Geoffrey Ammer has been installed as president of marketing at Sony Pictures Entertainment's Columbia TriStar Marketing Group. Assuming the post Sept. 4, Ammer will be second-in-command to the studio's worldwide marketing and distribution chief, Jeff Blake. The appointment would appear to be yet another signal that Revolution Studios chief Joe Roth is considering an opportunity to run Sony Pictures.
BUSINESS
June 7, 2000 | CLAUDIA ELLER and JIM BATES, TIMES STAFF WRITERS
Former Walt Disney Studios chief Joe Roth has secured $250 million in equity financing for his new independent movie and new-media venture, Revolution Studios, from major entertainment firms Sony Pictures, pay-TV giant Starz Encore Group and Fox Entertainment Group. Starz Encore is the largest investor, putting in $150 million for domestic pay-television rights. This is the first investment by Starz Encore and its parent, Liberty Media Corp.
BUSINESS
April 25, 2000 | CLAUDIA ELLER, TIMES STAFF WRITER
Onetime Walt Disney Studios top business executive Rob Moore has been hired by his former Disney boss, Joe Roth, to run Roth's new entertainment venture. The widely anticipated move makes Moore, a 13-year Disney veteran, the head of day-to-day operations for Roth's yet-to-be-named Santa Monica company. In addition to focusing on movie production, Moore will be looking for various business opportunities and overseeing the start-up company's Internet strategies.
ENTERTAINMENT
October 24, 1994 | ROBERT W. WELKOS, TIMES STAFF WRITER
The Genie is back in the bottle. The yearlong feud between actor Robin Williams and the Walt Disney Co. is over. Williams, who last autumn accused Disney of lying to him and breaching an agreement not to use his voice to merchandise products inspired by the hit animated film "Aladdin," has received an apology from newly installed studio chief Joe Roth. Both sides say they will now discuss movie projects, although no official deal yet exists.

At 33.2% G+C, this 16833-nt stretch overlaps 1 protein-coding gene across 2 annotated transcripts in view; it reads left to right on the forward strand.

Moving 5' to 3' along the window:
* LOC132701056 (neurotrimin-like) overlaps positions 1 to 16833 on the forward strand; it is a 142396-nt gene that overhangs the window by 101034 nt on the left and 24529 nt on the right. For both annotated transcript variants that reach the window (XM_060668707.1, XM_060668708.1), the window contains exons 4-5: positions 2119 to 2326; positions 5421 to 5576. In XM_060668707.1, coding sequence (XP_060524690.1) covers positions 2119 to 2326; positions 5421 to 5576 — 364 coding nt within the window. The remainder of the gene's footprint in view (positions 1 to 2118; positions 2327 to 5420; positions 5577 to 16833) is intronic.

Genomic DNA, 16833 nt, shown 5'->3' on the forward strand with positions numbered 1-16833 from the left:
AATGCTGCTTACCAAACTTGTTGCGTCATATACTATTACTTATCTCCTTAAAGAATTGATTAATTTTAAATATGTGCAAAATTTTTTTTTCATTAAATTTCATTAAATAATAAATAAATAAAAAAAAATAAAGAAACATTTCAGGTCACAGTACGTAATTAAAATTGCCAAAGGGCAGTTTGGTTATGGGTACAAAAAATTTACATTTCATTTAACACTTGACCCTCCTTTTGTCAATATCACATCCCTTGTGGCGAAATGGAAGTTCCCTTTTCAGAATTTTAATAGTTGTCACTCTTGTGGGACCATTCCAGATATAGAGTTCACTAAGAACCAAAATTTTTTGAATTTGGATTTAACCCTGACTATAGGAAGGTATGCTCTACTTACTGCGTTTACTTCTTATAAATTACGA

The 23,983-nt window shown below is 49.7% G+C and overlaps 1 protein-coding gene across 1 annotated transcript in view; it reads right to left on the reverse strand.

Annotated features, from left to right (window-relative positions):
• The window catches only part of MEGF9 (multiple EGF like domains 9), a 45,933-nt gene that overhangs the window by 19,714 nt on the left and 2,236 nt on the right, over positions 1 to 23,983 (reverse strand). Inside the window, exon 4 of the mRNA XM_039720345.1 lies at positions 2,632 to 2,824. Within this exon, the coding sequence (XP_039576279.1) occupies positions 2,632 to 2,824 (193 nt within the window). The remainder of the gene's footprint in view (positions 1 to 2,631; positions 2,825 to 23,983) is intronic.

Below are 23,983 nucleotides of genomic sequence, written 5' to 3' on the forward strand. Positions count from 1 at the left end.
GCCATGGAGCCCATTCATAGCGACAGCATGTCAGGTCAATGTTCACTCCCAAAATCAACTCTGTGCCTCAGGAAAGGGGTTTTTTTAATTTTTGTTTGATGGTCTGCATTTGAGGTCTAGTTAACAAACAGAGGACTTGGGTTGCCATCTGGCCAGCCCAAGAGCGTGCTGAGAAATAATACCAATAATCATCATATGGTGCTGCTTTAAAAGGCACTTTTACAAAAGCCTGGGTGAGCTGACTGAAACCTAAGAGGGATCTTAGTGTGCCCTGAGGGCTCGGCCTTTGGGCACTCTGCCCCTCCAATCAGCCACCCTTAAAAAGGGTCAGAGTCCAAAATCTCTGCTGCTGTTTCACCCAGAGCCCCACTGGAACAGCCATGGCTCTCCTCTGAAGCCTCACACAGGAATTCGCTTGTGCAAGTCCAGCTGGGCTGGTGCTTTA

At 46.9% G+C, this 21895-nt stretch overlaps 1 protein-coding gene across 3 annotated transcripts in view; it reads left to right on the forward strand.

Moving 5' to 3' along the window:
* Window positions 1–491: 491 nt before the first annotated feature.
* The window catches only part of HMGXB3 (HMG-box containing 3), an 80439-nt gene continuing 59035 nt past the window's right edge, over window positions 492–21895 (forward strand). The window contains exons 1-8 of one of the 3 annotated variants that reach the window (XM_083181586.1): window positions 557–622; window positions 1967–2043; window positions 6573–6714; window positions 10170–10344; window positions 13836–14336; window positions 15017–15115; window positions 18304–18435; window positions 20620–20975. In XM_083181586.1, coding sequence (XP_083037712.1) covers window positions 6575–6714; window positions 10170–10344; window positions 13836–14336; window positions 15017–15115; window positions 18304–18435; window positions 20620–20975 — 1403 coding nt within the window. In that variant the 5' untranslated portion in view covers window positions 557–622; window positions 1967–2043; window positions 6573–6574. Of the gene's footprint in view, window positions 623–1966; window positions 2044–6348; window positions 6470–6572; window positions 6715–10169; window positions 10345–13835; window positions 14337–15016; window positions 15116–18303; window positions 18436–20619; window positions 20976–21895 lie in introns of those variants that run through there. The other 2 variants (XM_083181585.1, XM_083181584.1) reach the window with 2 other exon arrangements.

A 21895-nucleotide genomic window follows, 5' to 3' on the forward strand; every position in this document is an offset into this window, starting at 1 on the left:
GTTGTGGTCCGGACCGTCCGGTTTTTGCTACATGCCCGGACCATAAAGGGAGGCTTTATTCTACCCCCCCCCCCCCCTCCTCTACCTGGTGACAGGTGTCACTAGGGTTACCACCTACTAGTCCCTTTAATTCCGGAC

NATIONAL
February 29, 2004 | Rachel Abramowitz and John Horn, Times Staff Writers
Backstage at the Kodak Theatre three days before the Academy Awards, Oscar producer Joe Roth is swimming in Hollywood royalty. Tom Hanks and Steven Spielberg have just finished rehearsing their speeches. Renee Zellweger waits for her run-through in the green room. At this very moment, Roth's as popular as anyone in show business could ever be. You would never know he needs a hit.
MAGAZINE
March 26, 2000 | James Bates and Claudia Eller
On the January Friday after he quit as head of the Walt Disney Studios, Joe Roth drove his black Range Rover to the Lantana Center office complex in Santa Monica looking for space to house his new movie production company. There was a deja vu feeling to the drive. Seven years before, he had made the same trip for the same reason, after quitting the same kind of prestigious studio job as head of 20th Century Fox to start Caravan Pictures.
NEWS
January 13, 2000 | CLAUDIA ELLER and JAMES BATES, TIMES STAFF WRITERS
It's become a familiar refrain in the last six years: A top Walt Disney Co. executive chafes under the demanding style of Chief Executive Michael Eisner, then quits to do something else. Add studio chief Joe Roth, one of Hollywood's most powerful and successful executives, to the swelling ranks of about 75 high-level Disney alumni that include such familiar names in the entertainment business as Jeffrey Katzenberg, Michael Ovitz and Geraldine Laybourne, most of whom have left since 1994.